In the wake of Bowe Bergdahl’s release, why aren’t we doing more for Kenneth Bae?

Kenneth Bae before his imprisonment (left) and after a year in a North Korean labour camp where he is being held captive as a political prisoner (right).
Korean American Kenneth Bae before his imprisonment (left) and after a year in a North Korean labour camp where he is being held captive as a political prisoner (right).

Earlier this week, the Obama Administration secretly secured the release of Sgt. Bowe Bergdahl, the only US serviceman still listed as missing-in-action in the Afghanistan and Iraq wars. Bergdahl was held captive for 5 years by the Taliban under unknown conditions, and is currently in hospital under medical supervision; the long-lasting psychological and emotional scars of his imprisonment are even more unclear. What we do know is that Bergdahl’s release was initiated in part due to concerns that he would likely die if he remained with his Taliban captors.

In order to negotiate Bergdahl’s release, President Obama agreed to exchange Bergdahl for five Taliban prisoners at Guantanamo Bay. This deal is being widely criticized by Republicans for bypassing Congress and for emboldening terrorists through negotiation. They argue that Bergdahl was a deserter,who did not deserve US intervention on his behalf. They criticize that this deal legitimized the Taliban.

But I fail to understand the alternative — to allow a man to die because we are willing to declare war on a terrorist organization but cannot recognize them across a negotiation table?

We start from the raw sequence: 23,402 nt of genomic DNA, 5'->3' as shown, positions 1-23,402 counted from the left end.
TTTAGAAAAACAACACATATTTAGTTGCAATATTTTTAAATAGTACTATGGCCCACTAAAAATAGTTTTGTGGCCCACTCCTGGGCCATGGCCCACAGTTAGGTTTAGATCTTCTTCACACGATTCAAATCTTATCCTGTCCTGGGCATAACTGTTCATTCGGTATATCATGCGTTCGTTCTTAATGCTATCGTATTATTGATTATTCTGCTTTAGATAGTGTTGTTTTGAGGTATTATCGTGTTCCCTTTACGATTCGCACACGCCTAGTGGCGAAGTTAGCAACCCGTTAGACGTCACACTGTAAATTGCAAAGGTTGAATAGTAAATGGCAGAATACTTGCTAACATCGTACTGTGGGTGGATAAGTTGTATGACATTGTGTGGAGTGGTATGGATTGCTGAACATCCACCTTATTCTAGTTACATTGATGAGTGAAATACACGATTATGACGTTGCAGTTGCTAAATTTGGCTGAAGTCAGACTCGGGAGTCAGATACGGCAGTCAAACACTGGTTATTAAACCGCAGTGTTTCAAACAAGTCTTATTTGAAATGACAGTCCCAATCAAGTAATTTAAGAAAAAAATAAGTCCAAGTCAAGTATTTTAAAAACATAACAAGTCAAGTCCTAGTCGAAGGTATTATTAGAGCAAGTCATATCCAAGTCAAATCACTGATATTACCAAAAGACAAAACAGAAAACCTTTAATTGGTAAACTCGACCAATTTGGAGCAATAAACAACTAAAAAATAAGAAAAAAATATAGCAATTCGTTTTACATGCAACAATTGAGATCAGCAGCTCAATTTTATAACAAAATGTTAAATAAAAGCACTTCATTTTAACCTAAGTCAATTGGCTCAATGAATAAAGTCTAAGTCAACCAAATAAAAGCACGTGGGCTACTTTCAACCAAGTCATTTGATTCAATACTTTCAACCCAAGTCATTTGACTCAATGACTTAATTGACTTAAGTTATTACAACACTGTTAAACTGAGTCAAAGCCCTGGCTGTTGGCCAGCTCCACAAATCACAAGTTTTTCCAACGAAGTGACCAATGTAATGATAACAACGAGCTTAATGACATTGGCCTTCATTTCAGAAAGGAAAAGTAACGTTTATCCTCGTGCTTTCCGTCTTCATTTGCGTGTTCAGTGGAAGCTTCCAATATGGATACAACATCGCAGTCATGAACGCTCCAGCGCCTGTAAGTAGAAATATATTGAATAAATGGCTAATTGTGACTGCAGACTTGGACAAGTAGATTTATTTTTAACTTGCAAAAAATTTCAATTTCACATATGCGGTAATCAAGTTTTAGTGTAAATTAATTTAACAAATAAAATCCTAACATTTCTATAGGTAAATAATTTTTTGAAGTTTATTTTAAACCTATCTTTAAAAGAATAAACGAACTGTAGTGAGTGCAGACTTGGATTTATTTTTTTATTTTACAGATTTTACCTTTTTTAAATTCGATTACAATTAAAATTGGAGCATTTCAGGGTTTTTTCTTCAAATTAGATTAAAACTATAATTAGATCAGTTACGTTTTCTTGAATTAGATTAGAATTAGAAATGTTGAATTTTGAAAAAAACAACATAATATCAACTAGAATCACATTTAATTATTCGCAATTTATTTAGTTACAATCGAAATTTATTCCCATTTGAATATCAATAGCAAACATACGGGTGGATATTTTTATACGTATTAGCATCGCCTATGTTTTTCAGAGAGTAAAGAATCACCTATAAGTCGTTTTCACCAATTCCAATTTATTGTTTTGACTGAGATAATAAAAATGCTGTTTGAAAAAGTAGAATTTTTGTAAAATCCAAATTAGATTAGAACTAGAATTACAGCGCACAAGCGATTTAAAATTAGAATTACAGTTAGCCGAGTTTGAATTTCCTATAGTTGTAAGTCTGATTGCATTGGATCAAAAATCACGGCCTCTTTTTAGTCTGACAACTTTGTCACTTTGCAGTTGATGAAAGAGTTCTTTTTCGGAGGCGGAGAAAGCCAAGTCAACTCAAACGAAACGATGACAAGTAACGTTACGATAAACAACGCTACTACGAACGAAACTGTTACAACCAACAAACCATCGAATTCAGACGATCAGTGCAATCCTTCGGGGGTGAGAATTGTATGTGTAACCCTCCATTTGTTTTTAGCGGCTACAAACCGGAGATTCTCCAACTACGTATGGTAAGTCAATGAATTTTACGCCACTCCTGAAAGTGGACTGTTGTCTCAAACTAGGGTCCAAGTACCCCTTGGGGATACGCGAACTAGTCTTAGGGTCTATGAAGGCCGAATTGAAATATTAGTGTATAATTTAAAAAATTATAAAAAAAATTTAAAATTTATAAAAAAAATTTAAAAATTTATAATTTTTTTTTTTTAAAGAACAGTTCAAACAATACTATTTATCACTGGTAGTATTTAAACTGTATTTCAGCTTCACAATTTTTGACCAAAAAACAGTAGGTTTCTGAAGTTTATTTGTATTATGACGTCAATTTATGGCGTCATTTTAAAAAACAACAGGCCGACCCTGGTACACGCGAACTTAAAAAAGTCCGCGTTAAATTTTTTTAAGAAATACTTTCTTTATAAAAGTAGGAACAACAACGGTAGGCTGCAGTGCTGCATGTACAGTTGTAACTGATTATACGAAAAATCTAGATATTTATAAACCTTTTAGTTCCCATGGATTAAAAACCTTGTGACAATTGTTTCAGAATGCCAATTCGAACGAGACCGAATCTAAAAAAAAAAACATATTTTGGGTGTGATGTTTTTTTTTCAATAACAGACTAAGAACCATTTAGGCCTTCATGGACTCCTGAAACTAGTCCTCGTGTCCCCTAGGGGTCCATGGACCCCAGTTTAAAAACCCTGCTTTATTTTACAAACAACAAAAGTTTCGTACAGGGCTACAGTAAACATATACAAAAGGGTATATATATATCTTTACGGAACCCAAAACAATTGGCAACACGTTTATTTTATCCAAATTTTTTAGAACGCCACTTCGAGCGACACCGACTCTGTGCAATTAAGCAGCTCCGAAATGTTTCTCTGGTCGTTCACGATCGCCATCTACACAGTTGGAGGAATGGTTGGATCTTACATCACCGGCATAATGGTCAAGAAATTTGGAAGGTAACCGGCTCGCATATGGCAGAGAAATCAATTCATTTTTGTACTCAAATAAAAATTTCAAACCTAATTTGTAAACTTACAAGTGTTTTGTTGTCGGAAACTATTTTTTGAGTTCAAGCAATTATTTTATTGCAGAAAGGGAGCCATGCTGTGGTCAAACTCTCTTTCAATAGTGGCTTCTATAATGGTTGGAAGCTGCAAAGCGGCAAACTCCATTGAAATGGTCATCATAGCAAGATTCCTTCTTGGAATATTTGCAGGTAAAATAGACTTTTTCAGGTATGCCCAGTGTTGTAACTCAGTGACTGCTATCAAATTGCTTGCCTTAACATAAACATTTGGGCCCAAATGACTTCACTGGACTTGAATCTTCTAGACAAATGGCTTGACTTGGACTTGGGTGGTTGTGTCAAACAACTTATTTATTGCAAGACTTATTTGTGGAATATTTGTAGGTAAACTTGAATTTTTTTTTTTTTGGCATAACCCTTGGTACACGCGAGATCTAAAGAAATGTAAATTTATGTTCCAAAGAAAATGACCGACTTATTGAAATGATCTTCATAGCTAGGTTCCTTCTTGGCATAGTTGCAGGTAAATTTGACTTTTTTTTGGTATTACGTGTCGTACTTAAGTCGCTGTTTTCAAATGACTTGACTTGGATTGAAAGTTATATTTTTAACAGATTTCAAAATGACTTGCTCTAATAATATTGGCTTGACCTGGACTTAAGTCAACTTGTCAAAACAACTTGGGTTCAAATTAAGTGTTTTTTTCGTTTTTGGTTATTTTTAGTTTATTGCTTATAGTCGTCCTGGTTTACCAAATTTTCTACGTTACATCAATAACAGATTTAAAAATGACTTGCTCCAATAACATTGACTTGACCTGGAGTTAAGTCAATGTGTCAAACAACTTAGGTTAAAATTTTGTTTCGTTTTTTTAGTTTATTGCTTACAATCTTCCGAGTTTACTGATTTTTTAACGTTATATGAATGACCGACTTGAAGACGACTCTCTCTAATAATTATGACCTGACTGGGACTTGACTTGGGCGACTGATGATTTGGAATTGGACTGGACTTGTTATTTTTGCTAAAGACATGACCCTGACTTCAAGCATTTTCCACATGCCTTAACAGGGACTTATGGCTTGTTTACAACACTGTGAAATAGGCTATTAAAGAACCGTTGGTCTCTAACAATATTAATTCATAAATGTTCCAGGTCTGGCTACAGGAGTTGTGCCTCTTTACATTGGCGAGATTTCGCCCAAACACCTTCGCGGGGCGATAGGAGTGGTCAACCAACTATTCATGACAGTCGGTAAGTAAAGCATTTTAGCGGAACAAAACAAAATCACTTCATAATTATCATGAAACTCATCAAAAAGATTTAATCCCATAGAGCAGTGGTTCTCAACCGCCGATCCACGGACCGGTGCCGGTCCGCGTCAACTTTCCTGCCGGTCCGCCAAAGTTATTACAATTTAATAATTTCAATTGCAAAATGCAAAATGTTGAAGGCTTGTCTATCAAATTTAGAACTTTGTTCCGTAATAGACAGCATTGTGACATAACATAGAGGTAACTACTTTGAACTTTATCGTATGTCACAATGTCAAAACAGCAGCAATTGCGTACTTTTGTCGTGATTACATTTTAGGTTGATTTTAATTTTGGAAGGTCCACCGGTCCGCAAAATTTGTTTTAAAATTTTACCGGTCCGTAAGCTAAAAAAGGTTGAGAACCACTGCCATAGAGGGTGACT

Regardless of the circumstances of his capture, Bowe Bergdahl is a US citizen and serviceman and I believe that the US government has a moral responsibility (if not necessarily the legal one, as I learned from Snoopy this morning) to advocate on behalf of its citizenry when their lives are unlawfully at-risk overseas. In this case, the US government had the means by which to save the life of Sgt. Bowe Bergdahl, and they took it.

What I want to know is this: if the Obama administration is willing to take steps to secure the release of Sgt Bowe Bergdahl from the hands of the Taliban, why have they still done so little to help free Kenneth Bae, a US citizen and civilian who has been illegitimately imprisoned in a North Korean labour camp for nearly two years — an innocent American citizen who is likely being held under conditions so deplorable they violate all contemporary definitions of human rights?

If President Obama will save Sgt. Bowe Bergdahl, why won’t he save Kenneth Bae?

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